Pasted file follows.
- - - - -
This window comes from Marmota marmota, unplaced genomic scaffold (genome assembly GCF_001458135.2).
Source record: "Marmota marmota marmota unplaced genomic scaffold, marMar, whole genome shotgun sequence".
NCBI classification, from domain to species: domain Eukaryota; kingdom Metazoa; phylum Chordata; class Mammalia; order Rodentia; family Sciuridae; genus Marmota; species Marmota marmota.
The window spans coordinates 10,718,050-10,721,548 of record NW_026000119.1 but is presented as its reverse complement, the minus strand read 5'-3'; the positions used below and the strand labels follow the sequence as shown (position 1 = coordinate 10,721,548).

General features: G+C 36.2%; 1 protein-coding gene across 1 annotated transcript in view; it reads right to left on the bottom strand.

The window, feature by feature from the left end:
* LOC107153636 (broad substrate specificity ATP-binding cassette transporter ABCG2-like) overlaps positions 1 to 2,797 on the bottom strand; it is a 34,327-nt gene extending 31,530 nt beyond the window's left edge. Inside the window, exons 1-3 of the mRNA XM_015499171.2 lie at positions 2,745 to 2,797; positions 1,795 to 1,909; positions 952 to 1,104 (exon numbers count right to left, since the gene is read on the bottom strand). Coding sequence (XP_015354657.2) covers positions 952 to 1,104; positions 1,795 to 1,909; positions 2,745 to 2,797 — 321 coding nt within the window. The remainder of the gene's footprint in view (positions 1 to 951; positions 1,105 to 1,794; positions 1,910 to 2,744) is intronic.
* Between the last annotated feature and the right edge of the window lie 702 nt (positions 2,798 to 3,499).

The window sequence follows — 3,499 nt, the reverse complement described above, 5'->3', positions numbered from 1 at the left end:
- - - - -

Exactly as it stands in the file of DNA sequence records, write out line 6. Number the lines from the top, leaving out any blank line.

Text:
The window, feature by feature from the left end: